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Caption: Domenico Giani, commander of the Vatican police force, keeps watch as Pope Francis arrives at an event in the Philippines earlier this year. Giani said that he is not aware of any plans to attack the Vatican or the pope although Islamic State militants have made general threats. (CNS/Paul Haring)
Domenico Giani, commander of the Vatican police force, keeps watch as Pope Francis arrives at an event in the Philippines earlier this year. Giani said that he is not aware of any plans to attack the Vatican or the pope although Islamic State militants have made general threats. (CNS/Paul Haring)
Vatican security always on high alert, chief says after IS threats

By Cindy Wooden
Catholic News Service

VATICAN CITY (CNS) -- The head of Vatican security said Islamic State militants have threatened the Vatican, but there are no indications of any planned attack.

The Vatican gendarmes, Swiss Guards and the Italian state police that patrol the perimeter of Vatican City State are always on high alert, said Domenico Giani, the commander of the gendarme and the pope's chief bodyguard.
(full story)


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Caption: Kansas family says passing farm to next generation a blessing. (CNS/Tony Horinek)
Kansas family says passing farm to next generation a blessing. (CNS/Tony Horinek)
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THIS WEEK IN ORIGINS

Editors: Contents of Origins CNS Documentary Service, Vol. 44, No. 39 (March. 5, 2015):

-- The Catholic bishops of England and Wales give top priority to the defense of human life in guidance they offer Catholic voters preparing for the general election in the United Kingdom.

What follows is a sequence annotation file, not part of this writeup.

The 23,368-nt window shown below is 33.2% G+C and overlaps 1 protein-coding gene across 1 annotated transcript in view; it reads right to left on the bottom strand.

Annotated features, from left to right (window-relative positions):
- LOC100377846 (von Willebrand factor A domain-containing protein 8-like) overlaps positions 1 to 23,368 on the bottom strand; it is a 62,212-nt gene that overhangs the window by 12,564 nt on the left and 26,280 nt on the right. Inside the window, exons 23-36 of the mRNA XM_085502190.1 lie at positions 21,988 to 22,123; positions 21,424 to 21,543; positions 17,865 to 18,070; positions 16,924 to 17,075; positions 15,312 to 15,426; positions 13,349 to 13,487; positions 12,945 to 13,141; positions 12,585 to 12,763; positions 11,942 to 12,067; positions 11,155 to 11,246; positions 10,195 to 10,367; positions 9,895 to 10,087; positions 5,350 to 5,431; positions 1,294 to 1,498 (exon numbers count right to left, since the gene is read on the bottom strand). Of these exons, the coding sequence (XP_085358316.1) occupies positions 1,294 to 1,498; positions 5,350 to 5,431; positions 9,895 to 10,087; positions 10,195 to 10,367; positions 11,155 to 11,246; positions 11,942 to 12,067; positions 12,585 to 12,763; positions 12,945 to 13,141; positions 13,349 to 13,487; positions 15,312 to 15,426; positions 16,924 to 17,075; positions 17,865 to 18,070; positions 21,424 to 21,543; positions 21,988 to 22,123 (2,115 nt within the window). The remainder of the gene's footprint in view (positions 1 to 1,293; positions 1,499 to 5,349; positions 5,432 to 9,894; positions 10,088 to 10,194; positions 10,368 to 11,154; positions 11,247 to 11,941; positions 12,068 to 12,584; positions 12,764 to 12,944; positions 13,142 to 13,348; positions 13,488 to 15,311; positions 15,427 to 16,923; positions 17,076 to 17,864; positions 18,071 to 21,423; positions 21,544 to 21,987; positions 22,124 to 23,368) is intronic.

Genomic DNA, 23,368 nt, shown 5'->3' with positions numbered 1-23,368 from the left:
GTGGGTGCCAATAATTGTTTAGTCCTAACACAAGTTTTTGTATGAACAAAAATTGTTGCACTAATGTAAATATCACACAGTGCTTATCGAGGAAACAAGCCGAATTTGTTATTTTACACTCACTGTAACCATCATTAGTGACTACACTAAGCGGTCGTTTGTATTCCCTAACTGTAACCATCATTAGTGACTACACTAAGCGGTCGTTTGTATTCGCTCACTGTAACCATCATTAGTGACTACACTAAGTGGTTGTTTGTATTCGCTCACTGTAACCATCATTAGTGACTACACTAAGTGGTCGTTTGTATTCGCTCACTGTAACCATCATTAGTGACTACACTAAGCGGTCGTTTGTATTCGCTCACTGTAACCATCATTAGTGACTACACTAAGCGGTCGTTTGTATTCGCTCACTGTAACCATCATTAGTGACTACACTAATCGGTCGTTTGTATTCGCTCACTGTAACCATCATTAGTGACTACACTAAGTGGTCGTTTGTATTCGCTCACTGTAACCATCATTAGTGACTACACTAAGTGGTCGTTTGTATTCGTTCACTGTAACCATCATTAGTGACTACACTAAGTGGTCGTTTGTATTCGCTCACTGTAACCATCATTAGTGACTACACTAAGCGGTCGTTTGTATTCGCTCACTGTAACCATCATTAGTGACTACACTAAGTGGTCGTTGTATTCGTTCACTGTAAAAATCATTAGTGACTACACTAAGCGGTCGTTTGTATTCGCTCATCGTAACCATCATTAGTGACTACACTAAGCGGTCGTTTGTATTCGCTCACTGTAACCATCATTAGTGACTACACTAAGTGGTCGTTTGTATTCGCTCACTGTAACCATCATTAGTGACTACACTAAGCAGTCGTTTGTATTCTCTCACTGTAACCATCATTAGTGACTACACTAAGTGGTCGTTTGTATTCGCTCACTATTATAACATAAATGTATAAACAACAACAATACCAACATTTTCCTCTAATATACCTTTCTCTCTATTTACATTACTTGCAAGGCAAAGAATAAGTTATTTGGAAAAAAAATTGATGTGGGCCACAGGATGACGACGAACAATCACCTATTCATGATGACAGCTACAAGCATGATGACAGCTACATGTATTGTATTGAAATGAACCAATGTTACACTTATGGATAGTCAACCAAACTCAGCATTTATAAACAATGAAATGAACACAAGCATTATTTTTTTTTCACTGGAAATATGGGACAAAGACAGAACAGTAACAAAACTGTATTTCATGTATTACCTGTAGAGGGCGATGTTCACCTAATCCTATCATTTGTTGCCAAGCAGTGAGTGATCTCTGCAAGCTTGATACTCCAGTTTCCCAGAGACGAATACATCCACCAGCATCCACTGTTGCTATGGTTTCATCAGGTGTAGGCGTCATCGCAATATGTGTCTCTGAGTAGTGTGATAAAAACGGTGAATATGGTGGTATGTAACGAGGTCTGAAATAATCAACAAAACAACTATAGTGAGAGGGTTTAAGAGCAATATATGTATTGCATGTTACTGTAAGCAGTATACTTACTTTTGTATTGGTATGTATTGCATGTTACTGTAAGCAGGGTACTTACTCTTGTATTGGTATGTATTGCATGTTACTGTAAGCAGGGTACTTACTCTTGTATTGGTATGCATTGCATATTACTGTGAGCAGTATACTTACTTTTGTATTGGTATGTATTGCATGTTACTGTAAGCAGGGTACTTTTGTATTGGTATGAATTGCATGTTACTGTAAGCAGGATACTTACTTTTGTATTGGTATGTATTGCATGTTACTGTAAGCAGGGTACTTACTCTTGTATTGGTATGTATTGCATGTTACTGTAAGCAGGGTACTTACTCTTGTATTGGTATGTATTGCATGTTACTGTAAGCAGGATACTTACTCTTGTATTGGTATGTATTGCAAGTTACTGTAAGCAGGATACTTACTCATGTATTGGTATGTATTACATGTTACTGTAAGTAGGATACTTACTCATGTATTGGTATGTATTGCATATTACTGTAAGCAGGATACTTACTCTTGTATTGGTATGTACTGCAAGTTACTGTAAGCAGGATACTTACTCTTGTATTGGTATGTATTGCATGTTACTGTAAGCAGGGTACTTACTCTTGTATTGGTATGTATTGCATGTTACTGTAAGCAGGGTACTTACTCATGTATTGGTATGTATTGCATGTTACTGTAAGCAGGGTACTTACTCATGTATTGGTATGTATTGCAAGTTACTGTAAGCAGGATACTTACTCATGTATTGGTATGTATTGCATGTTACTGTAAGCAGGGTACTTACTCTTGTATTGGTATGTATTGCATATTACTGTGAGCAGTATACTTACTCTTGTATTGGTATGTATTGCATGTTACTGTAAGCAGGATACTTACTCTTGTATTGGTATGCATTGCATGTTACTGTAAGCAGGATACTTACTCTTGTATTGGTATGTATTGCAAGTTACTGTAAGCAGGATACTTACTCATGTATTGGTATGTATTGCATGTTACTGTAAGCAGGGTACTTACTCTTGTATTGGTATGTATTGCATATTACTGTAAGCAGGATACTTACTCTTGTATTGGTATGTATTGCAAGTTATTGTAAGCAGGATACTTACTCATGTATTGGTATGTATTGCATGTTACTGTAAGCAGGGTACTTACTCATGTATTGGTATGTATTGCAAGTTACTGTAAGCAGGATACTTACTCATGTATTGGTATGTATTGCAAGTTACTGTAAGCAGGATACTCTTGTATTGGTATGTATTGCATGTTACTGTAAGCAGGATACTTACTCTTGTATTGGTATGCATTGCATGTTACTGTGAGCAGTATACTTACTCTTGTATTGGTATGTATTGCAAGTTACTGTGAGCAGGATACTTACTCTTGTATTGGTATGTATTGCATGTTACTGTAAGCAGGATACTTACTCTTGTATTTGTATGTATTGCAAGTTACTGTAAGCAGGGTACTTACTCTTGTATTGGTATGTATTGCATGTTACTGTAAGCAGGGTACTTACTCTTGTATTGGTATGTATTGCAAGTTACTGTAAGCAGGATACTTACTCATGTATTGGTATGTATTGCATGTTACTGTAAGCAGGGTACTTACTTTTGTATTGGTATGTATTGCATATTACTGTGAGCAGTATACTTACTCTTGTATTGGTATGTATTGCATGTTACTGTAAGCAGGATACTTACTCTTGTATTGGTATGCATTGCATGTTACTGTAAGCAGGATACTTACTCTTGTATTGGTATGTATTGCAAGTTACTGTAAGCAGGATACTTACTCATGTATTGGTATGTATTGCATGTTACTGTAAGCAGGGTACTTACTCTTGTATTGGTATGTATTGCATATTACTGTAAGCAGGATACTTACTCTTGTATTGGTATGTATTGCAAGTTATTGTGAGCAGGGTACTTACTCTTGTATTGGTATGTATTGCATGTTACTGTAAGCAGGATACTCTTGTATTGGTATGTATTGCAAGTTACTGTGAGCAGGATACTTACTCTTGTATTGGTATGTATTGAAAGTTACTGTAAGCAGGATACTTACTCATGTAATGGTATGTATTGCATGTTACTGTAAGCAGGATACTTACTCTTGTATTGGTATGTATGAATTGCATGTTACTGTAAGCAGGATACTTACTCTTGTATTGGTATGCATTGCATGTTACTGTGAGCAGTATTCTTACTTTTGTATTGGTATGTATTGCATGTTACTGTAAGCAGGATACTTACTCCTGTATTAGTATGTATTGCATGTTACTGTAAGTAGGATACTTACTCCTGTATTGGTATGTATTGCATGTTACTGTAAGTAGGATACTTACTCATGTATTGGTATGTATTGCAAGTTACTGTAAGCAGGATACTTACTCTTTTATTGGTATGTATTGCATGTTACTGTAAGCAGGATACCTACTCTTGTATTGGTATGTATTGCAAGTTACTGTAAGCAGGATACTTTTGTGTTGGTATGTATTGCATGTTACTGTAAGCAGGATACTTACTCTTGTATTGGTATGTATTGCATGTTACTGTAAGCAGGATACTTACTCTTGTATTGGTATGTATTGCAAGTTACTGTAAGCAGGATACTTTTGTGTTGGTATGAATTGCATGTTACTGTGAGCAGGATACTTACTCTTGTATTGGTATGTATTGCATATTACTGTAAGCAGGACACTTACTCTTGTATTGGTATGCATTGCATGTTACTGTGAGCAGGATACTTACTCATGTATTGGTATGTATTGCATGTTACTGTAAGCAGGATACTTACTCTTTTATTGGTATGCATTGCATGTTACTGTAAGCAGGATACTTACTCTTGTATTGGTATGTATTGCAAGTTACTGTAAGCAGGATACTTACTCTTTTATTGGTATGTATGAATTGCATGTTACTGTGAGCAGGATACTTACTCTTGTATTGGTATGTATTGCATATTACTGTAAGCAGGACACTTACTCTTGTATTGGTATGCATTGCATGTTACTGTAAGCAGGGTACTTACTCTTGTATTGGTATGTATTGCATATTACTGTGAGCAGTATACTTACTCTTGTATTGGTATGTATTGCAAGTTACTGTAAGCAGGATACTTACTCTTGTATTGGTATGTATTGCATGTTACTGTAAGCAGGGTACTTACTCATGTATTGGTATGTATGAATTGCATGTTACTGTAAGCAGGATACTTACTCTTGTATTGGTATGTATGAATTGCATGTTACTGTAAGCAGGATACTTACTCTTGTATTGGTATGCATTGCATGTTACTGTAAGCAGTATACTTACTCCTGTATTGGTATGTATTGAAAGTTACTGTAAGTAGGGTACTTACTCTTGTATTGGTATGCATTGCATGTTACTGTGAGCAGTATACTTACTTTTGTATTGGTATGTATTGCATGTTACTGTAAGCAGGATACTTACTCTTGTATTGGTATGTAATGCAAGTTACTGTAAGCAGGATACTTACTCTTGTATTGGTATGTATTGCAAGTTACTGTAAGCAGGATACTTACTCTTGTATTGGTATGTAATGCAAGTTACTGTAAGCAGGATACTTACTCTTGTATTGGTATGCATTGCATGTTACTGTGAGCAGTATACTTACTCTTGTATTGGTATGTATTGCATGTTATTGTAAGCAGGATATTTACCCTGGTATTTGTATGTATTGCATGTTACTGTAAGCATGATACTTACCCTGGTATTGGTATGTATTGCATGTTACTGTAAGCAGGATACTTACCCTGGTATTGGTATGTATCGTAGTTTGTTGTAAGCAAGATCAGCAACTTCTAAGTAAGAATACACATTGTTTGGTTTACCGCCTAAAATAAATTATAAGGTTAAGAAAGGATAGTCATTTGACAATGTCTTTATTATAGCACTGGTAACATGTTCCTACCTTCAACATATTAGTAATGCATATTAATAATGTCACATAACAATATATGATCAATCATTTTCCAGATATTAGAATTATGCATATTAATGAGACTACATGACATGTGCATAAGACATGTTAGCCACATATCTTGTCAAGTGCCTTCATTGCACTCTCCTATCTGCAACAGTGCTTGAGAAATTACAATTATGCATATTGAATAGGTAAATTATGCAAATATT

-- Supporters of physician-assisted suicide "argue that dignity is found in giving people the right to choose life or death. But dignity is not simply about control; it is about care," says Canadian Archbishop Martin W. Currie of St. John's, Newfoundland.

-- Preaching, formation and religious instruction must attract, engaging the faith with the struggles and challenges of daily life while offering hope, vision and fresh strength, and drawing people to a wholly new way of life rather than a set of rules, says Baltimore's Archbishop William E. Lori.

-- How was communion exercised among early Christian communities? Would restoring the relationships that existed prior to the fifth century be sufficient to restore full sacramental communion among those communities today? The Catholic-Oriental Orthodox dialogue group examines these questions.


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God never says, "'I will forgive you just this much, then we'll see about the rest.' No. The Lord always forgives everything," Pope Francis said at his early morning Mass.
Vatican condemns leak of documents on differences over economic reform
Passing private documents to the press is not new, but it is illegal, says the Vatican spokesman.
Child protection expert named head of Malta archdiocese
A month after naming him president of a Vatican board hearing appeals in clerical sex abuse cases, Pope Francis tapped Auxiliary Bishop Charles J. Scicluna of Malta to be the new head of the archdiocese.


Nigerian bishops criticize Boko Haram's use of kids as suicide bombers
"Do these young ones not belong to families?" Nigeria's bishops ask.

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